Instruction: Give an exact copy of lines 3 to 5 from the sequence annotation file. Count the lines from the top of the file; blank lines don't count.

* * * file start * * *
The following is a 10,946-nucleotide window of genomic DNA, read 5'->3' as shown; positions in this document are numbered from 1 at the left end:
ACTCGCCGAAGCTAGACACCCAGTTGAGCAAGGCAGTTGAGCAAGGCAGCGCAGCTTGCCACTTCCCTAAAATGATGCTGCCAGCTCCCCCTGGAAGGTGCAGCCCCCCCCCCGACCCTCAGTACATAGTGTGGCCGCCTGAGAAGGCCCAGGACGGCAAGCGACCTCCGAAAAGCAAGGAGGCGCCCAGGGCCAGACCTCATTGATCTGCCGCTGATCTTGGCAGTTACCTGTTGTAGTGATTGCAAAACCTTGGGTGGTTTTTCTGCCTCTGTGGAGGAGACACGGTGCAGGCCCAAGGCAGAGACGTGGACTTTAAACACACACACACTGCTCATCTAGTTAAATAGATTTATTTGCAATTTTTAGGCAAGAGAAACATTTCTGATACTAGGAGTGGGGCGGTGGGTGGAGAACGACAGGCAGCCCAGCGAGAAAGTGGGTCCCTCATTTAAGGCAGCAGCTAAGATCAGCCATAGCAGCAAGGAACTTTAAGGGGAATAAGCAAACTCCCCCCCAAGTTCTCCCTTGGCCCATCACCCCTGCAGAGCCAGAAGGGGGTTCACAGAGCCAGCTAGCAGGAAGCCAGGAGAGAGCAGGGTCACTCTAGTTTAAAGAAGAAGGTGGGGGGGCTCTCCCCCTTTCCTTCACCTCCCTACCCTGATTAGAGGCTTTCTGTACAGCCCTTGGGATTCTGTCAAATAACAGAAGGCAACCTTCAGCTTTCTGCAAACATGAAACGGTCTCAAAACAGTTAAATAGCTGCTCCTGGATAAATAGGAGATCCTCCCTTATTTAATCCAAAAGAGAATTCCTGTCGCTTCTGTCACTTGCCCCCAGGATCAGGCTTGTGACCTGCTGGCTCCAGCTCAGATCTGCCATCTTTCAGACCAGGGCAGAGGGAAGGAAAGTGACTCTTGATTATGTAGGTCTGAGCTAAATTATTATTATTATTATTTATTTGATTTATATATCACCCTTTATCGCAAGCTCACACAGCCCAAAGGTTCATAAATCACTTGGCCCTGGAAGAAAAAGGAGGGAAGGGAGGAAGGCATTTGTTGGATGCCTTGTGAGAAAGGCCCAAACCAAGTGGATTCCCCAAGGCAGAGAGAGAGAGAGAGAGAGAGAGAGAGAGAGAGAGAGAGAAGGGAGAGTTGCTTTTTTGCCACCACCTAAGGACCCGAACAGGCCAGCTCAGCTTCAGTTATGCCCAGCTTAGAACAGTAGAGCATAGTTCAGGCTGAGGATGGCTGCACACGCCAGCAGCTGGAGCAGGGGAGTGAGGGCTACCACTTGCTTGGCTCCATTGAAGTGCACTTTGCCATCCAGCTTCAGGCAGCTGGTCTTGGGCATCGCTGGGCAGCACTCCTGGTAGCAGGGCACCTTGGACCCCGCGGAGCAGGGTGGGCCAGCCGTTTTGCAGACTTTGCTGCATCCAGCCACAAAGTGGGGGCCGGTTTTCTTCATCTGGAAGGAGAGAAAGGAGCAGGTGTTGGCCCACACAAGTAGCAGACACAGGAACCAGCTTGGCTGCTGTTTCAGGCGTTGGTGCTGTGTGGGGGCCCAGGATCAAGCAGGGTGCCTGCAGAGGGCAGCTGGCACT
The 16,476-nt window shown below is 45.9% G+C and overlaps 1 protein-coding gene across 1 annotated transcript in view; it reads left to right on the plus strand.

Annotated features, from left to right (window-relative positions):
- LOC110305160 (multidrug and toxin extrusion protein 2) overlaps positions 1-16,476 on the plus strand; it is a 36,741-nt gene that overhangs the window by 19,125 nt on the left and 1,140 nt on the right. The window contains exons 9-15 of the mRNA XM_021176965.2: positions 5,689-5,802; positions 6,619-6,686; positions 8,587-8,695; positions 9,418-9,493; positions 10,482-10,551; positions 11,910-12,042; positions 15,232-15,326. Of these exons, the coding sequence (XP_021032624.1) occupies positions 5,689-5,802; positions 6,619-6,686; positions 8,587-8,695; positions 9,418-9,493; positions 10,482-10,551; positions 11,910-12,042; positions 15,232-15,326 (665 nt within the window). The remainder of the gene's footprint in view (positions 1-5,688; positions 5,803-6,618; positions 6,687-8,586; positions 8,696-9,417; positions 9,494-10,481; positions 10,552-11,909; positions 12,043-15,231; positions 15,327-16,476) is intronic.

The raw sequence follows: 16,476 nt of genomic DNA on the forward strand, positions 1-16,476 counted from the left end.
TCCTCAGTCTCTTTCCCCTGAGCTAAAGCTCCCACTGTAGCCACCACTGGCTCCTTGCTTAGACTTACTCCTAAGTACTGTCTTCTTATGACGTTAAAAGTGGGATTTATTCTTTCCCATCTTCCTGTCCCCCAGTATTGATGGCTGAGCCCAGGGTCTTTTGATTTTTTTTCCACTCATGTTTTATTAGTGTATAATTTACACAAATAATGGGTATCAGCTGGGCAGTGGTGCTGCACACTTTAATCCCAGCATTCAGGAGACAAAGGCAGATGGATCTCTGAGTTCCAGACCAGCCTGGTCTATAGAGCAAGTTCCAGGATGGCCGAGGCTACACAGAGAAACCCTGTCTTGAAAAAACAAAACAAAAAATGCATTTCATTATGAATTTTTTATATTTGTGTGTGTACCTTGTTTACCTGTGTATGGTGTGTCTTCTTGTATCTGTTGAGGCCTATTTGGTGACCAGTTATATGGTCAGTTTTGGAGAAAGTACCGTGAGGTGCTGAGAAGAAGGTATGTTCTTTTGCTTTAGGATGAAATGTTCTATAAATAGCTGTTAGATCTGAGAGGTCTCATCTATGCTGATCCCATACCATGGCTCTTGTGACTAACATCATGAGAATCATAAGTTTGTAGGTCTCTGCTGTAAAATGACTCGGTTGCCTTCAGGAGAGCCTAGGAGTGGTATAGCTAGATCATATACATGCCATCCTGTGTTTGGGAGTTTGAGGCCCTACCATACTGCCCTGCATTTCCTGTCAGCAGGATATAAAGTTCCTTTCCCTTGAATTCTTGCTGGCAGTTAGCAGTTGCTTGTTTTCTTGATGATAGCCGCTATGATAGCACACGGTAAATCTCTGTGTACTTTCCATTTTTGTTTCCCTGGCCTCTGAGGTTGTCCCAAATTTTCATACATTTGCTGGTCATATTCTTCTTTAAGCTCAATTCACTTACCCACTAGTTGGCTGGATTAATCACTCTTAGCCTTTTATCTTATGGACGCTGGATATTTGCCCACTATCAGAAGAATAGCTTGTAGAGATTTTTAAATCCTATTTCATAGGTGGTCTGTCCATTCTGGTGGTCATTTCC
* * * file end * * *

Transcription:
The 16,476-nt window shown below is 45.9% G+C and overlaps 1 protein-coding gene across 1 annotated transcript in view; it reads left to right on the plus strand.

Annotated features, from left to right (window-relative positions):
- LOC110305160 (multidrug and toxin extrusion protein 2) overlaps positions 1-16,476 on the plus strand; it is a 36,741-nt gene that overhangs the window by 19,125 nt on the left and 1,140 nt on the right. The window contains exons 9-15 of the mRNA XM_021176965.2: positions 5,689-5,802; positions 6,619-6,686; positions 8,587-8,695; positions 9,418-9,493; positions 10,482-10,551; positions 11,910-12,042; positions 15,232-15,326. Of these exons, the coding sequence (XP_021032624.1) occupies positions 5,689-5,802; positions 6,619-6,686; positions 8,587-8,695; positions 9,418-9,493; positions 10,482-10,551; positions 11,910-12,042; positions 15,232-15,326 (665 nt within the window). The remainder of the gene's footprint in view (positions 1-5,688; positions 5,803-6,618; positions 6,687-8,586; positions 8,696-9,417; positions 9,494-10,481; positions 10,552-11,909; positions 12,043-15,231; positions 15,327-16,476) is intronic.